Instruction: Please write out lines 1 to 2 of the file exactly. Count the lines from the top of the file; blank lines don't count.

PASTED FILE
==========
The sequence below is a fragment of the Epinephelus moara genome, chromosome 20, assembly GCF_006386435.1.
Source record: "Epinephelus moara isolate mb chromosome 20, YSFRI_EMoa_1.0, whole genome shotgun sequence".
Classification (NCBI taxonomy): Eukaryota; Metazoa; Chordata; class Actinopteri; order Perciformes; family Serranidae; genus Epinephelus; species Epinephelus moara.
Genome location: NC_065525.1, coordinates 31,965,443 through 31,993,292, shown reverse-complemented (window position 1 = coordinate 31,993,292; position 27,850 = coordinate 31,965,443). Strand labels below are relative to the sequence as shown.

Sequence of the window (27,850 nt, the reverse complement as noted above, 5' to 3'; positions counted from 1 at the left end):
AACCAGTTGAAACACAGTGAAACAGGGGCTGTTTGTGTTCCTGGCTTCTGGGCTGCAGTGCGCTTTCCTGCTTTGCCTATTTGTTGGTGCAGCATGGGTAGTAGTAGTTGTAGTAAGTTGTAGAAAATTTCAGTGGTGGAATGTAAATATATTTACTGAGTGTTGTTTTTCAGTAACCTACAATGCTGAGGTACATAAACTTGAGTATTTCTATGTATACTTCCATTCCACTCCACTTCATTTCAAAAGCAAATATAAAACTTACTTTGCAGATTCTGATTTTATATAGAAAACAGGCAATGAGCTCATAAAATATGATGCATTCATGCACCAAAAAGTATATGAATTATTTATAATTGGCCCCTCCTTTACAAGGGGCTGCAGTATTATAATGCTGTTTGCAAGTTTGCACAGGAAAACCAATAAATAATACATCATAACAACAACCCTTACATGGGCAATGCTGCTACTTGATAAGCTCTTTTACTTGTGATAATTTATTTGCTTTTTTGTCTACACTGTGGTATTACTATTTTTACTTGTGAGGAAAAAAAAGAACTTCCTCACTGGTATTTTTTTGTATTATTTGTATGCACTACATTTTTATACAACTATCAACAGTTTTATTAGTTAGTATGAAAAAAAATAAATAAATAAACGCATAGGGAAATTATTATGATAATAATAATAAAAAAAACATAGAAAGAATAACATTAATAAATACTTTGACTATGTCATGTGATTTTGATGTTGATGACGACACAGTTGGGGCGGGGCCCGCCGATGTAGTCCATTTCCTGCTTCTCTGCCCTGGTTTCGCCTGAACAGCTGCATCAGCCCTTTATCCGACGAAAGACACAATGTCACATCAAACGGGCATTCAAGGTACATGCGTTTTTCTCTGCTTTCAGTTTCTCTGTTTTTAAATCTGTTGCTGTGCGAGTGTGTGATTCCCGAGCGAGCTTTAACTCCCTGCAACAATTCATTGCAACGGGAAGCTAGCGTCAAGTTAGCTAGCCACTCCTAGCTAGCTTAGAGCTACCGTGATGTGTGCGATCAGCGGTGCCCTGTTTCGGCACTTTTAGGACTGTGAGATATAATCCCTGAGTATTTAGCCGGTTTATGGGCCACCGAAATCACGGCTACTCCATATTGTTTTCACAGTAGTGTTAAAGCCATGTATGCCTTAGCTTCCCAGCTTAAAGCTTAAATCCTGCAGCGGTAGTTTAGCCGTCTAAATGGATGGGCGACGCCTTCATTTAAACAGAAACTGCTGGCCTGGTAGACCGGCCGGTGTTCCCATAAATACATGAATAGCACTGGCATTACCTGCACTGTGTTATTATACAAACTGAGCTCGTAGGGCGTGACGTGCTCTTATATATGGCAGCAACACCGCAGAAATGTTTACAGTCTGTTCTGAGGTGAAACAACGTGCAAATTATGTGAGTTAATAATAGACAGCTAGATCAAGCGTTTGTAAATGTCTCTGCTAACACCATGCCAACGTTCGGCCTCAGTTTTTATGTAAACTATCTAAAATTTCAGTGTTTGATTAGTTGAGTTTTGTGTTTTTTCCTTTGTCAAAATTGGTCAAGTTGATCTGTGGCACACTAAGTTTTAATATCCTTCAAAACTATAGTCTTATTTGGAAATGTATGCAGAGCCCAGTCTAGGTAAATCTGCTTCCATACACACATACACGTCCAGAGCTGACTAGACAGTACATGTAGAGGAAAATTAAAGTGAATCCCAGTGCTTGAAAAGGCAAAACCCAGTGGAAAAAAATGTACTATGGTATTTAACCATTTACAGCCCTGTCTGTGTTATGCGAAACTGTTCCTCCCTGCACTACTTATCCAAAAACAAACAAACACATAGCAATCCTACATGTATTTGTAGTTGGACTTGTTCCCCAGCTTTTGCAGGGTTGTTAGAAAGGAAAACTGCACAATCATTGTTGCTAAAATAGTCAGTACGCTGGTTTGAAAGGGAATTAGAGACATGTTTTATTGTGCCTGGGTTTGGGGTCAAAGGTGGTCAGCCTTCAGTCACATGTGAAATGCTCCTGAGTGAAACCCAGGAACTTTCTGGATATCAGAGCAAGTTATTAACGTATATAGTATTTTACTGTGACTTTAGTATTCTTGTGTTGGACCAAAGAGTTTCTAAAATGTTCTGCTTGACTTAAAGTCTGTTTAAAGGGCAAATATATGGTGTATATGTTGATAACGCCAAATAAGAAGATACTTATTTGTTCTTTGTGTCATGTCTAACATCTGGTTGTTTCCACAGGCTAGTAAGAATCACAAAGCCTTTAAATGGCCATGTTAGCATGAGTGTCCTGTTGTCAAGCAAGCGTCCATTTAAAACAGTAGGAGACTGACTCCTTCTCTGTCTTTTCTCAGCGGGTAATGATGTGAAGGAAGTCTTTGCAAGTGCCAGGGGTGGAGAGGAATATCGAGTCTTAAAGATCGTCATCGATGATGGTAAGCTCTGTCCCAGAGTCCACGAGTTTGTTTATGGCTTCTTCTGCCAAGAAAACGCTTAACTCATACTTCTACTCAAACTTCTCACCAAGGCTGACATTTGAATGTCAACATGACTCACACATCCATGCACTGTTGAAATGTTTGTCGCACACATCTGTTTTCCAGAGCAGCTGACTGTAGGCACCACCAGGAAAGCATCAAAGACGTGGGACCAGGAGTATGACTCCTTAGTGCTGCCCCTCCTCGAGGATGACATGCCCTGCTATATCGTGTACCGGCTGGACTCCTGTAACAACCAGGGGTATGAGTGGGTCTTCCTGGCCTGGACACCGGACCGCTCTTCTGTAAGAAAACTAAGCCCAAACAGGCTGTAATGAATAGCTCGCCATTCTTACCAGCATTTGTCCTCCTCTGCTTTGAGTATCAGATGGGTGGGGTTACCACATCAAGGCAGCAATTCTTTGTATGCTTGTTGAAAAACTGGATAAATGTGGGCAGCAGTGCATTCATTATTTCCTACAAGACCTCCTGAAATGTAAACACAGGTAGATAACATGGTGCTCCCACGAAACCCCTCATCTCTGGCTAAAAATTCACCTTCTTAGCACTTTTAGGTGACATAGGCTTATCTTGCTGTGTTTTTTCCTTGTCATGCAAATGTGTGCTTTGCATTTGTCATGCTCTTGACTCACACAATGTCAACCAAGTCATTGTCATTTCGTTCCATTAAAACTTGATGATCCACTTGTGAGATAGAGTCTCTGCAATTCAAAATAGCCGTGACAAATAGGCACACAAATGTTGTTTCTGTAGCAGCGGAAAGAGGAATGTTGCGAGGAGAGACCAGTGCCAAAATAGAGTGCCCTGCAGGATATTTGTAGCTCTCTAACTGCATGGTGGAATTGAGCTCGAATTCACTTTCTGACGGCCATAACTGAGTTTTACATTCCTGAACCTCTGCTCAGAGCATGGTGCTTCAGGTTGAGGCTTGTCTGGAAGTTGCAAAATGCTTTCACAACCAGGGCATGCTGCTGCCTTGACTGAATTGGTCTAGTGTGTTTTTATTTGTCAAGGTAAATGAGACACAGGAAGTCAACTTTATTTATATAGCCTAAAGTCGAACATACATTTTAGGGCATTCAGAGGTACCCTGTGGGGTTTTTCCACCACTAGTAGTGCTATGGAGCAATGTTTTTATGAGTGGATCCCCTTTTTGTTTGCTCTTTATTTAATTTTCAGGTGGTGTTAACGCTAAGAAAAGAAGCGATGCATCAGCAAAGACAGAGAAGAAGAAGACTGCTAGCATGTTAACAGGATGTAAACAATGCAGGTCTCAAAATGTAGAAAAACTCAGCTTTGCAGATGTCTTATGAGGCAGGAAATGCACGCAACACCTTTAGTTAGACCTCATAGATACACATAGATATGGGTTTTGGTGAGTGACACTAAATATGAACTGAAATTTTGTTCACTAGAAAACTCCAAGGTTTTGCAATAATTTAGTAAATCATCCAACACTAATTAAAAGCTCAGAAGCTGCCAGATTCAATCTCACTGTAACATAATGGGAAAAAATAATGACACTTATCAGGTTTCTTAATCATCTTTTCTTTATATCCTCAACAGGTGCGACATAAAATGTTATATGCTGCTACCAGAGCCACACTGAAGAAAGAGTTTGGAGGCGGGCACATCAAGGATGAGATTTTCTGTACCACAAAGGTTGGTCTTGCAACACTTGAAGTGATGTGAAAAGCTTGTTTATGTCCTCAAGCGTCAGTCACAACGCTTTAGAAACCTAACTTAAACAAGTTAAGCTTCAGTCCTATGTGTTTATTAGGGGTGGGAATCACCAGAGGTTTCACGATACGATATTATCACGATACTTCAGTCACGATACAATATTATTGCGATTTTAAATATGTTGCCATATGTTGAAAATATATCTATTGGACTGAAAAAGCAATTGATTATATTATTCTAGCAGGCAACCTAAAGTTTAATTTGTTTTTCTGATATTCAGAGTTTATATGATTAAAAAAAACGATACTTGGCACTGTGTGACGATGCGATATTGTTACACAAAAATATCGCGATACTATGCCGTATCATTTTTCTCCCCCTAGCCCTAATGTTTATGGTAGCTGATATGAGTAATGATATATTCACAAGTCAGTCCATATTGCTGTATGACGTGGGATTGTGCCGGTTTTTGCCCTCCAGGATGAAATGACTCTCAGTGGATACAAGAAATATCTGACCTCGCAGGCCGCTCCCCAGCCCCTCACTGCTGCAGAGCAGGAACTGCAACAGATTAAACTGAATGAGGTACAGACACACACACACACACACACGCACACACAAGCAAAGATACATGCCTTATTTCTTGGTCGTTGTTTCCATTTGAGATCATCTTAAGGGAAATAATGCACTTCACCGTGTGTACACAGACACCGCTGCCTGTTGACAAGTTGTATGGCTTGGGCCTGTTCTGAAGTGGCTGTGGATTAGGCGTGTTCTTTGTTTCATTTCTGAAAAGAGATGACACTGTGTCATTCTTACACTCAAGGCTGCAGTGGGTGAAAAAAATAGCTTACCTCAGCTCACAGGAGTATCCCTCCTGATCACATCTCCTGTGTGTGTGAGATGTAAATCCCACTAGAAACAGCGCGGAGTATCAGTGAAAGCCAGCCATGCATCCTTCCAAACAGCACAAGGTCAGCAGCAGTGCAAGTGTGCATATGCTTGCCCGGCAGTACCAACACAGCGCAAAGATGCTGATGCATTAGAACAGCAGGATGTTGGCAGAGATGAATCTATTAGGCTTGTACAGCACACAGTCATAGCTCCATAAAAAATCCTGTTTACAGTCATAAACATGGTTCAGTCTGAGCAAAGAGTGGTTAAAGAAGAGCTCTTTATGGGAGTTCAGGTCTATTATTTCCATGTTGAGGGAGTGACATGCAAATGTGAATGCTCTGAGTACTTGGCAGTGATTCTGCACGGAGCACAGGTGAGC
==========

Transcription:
The sequence below is a fragment of the Epinephelus moara genome, chromosome 20, assembly GCF_006386435.1.
Source record: "Epinephelus moara isolate mb chromosome 20, YSFRI_EMoa_1.0, whole genome shotgun sequence".